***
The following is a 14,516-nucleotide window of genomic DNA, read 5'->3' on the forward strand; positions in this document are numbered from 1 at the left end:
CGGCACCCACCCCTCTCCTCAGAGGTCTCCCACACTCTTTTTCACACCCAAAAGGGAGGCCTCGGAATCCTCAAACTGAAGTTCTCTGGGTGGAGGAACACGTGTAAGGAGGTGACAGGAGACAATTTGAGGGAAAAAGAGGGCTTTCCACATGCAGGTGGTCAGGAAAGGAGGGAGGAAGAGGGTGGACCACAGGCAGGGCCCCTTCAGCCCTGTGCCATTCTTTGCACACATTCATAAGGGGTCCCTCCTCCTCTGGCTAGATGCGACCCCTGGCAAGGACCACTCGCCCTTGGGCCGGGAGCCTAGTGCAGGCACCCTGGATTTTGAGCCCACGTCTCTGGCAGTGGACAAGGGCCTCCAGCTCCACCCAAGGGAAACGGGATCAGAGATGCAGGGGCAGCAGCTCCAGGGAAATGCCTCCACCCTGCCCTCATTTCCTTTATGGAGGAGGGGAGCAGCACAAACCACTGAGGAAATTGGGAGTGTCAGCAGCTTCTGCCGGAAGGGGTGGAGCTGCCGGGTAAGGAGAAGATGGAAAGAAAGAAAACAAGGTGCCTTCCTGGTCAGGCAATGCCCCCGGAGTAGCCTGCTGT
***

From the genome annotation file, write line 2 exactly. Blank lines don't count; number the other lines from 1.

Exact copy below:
CGGCACCCACCCCTCTCCTCAGAGGTCTCCCACACTCTTTTTCACACCCAAAAGGGAGGCCTCGGAATCCTCAAACTGAAGTTCTCTGGGTGGAGGAACACGTGTAAGGAGGTGACAGGAGACAATTTGAGGGAAAAAGAGGGCTTTCCACATGCAGGTGGTCAGGAAAGGAGGGAGGAAGAGGGTGGACCACAGGCAGGGCCCCTTCAGCCCTGTGCCATTCTTTGCACACATTCATAAGGGGTCCCTCCTCCTCTGGCTAGATGCGACCCCTGGCAAGGACCACTCGCCCTTGGGCCGGGAGCCTAGTGCAGGCACCCTGGATTTTGAGCCCACGTCTCTGGCAGTGGACAAGGGCCTCCAGCTCCACCCAAGGGAAACGGGATCAGAGATGCAGGGGCAGCAGCTCCAGGGAAATGCCTCCACCCTGCCCTCATTTCCTTTATGGAGGAGGGGAGCAGCACAAACCACTGAGGAAATTGGGAGTGTCAGCAGCTTCTGCCGGAAGGGGTGGAGCTGCCGGGTAAGGAGAAGATGGAAAGAAAGAAAACAAGGTGCCTTCCTGGTCAGGCAATGCCCCCGGAGTAGCCTGCTGT